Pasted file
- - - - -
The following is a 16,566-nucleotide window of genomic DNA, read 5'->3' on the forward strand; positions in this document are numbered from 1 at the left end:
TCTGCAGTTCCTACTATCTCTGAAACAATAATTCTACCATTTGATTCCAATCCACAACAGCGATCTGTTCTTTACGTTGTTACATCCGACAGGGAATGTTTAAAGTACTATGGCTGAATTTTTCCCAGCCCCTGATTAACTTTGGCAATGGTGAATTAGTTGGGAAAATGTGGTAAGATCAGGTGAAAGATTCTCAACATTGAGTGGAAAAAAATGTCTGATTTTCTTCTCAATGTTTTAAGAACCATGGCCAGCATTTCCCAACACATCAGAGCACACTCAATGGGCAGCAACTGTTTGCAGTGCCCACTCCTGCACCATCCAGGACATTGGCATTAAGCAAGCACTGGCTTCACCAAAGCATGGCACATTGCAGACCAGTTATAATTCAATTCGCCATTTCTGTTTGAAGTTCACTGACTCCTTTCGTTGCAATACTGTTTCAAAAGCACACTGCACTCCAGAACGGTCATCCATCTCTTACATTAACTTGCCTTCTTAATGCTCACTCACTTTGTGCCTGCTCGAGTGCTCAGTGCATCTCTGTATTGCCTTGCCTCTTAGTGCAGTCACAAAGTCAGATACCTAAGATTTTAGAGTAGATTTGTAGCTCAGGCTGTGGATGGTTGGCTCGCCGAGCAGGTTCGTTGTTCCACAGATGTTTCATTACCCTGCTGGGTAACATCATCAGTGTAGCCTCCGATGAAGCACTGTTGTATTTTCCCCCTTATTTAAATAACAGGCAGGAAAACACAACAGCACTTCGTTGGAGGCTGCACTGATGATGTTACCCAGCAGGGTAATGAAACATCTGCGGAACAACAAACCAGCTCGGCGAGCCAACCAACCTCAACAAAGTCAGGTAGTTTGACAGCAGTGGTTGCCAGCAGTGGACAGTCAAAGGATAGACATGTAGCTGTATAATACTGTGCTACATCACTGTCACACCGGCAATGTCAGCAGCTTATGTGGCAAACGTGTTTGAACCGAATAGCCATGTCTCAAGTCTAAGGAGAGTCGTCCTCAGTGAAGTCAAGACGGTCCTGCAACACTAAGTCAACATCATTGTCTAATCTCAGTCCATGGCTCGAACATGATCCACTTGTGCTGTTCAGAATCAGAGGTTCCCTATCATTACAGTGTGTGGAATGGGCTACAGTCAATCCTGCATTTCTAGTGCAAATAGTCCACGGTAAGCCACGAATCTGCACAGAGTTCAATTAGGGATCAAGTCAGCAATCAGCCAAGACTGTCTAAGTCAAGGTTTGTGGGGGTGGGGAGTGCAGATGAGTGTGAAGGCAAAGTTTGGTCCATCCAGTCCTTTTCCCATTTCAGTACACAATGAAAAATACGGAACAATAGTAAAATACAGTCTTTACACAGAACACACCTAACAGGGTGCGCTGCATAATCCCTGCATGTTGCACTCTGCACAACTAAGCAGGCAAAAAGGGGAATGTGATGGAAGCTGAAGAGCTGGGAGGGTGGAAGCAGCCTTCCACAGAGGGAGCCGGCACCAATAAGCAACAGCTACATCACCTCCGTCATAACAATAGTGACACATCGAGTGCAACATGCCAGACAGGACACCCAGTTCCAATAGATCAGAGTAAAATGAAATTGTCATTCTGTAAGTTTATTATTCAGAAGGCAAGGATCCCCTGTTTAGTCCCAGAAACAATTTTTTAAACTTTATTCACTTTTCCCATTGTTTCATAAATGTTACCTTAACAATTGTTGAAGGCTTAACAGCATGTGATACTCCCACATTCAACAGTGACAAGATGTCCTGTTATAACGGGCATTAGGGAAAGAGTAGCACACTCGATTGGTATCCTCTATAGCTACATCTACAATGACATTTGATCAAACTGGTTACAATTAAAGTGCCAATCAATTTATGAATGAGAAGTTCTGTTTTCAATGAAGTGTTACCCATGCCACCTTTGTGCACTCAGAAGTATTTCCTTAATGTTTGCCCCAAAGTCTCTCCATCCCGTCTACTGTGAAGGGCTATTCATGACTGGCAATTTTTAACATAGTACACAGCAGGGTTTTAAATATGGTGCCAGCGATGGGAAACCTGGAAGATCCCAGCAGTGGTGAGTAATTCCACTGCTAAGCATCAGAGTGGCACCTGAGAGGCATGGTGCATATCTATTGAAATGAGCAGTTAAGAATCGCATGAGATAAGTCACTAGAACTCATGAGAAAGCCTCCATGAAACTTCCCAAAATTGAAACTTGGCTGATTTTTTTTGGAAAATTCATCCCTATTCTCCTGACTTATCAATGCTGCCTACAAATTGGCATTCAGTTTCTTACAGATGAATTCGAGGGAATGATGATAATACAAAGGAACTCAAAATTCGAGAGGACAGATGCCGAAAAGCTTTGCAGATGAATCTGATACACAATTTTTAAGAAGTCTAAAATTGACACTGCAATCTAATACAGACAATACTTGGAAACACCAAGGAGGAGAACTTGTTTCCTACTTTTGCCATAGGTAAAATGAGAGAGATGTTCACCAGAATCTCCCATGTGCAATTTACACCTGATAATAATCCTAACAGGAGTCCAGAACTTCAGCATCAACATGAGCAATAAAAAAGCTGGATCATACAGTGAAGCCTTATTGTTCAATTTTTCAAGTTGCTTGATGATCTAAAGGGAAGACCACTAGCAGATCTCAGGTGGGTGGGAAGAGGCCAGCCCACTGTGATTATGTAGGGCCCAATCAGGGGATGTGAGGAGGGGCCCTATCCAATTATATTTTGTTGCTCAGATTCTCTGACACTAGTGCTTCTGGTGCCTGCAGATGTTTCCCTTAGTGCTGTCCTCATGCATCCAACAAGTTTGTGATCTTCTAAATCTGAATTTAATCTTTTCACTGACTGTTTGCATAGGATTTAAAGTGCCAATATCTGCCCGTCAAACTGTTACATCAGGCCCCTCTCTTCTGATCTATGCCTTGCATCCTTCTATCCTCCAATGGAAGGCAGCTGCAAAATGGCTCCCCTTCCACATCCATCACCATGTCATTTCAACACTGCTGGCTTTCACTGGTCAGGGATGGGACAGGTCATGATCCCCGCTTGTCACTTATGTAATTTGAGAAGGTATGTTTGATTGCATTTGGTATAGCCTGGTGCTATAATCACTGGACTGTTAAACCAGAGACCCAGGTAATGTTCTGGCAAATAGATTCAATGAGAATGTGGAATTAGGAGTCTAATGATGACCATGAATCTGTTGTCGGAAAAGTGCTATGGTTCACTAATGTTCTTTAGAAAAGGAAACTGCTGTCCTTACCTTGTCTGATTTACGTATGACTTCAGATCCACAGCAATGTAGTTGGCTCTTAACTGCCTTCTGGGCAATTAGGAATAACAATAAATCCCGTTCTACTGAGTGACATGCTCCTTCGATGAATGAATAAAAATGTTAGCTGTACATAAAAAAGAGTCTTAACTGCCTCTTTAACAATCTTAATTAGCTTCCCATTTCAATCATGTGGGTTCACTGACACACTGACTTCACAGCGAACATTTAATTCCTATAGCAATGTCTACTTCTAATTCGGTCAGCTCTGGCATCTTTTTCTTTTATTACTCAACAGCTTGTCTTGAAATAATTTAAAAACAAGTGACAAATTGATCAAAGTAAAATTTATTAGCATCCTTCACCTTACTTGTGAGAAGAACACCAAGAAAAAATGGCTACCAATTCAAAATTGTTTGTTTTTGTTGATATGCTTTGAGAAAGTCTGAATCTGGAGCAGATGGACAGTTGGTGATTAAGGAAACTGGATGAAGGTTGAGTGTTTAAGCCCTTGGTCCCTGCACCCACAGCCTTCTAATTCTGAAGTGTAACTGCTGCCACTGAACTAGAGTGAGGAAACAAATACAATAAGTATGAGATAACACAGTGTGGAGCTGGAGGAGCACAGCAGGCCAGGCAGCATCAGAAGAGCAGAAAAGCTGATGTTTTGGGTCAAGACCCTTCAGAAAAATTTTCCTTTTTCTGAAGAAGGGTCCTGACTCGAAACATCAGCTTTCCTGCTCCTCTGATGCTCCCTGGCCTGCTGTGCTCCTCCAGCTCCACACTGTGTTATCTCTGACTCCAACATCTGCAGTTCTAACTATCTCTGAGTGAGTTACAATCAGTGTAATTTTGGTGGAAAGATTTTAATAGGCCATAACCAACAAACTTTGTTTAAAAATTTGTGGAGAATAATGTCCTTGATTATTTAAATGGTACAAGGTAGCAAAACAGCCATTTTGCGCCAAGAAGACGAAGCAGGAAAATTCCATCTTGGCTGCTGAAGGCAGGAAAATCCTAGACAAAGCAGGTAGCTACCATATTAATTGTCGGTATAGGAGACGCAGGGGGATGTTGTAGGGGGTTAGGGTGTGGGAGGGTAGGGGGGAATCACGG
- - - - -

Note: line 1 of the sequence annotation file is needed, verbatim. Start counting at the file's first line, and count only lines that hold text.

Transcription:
The following is a 16,566-nucleotide window of genomic DNA, read 5'->3' on the forward strand; positions in this document are numbered from 1 at the left end: